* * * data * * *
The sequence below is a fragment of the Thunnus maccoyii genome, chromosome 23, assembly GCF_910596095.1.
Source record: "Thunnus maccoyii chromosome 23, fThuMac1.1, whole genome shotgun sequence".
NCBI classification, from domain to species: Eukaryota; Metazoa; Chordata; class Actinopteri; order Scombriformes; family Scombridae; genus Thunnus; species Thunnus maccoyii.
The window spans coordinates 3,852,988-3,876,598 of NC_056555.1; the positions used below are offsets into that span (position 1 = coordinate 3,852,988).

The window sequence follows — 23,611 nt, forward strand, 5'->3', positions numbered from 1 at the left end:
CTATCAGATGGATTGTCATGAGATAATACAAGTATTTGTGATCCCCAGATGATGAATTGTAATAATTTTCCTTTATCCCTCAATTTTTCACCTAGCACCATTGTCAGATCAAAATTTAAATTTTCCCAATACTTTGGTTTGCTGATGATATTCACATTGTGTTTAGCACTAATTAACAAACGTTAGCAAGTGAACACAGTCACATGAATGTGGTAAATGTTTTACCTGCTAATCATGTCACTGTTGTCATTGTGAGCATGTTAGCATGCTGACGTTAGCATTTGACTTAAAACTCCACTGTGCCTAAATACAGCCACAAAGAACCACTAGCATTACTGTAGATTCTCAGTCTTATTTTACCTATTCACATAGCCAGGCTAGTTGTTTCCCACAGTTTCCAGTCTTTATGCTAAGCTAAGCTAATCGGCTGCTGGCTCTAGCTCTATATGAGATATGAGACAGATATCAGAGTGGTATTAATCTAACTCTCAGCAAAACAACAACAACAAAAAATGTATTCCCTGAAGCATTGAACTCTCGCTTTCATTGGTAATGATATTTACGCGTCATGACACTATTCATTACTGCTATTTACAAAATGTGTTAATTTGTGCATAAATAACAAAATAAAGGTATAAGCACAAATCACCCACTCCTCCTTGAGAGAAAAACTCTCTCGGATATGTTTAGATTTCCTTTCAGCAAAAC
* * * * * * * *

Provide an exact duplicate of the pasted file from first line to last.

The sequence below is a fragment of the Thunnus maccoyii genome, chromosome 23, assembly GCF_910596095.1.
Source record: "Thunnus maccoyii chromosome 23, fThuMac1.1, whole genome shotgun sequence".
NCBI classification, from domain to species: Eukaryota; Metazoa; Chordata; class Actinopteri; order Scombriformes; family Scombridae; genus Thunnus; species Thunnus maccoyii.
The window spans coordinates 3,852,988-3,876,598 of NC_056555.1; the positions used below are offsets into that span (position 1 = coordinate 3,852,988).

The window sequence follows — 23,611 nt, forward strand, 5'->3', positions numbered from 1 at the left end:
CTATCAGATGGATTGTCATGAGATAATACAAGTATTTGTGATCCCCAGATGATGAATTGTAATAATTTTCCTTTATCCCTCAATTTTTCACCTAGCACCATTGTCAGATCAAAATTTAAATTTTCCCAATACTTTGGTTTGCTGATGATATTCACATTGTGTTTAGCACTAATTAACAAACGTTAGCAAGTGAACACAGTCACATGAATGTGGTAAATGTTTTACCTGCTAATCATGTCACTGTTGTCATTGTGAGCATGTTAGCATGCTGACGTTAGCATTTGACTTAAAACTCCACTGTGCCTAAATACAGCCACAAAGAACCACTAGCATTACTGTAGATTCTCAGTCTTATTTTACCTATTCACATAGCCAGGCTAGTTGTTTCCCACAGTTTCCAGTCTTTATGCTAAGCTAAGCTAATCGGCTGCTGGCTCTAGCTCTATATGAGATATGAGACAGATATCAGAGTGGTATTAATCTAACTCTCAGCAAAACAACAACAACAAAAAATGTATTCCCTGAAGCATTGAACTCTCGCTTTCATTGGTAATGATATTTACGCGTCATGACACTATTCATTACTGCTATTTACAAAATGTGTTAATTTGTGCATAAATAACAAAATAAAGGTATAAGCACAAATCACCCACTCCTCCTTGAGAGAAAAACTCTCTCGGATATGTTTAGATTTCCTTTCAGCAAAAC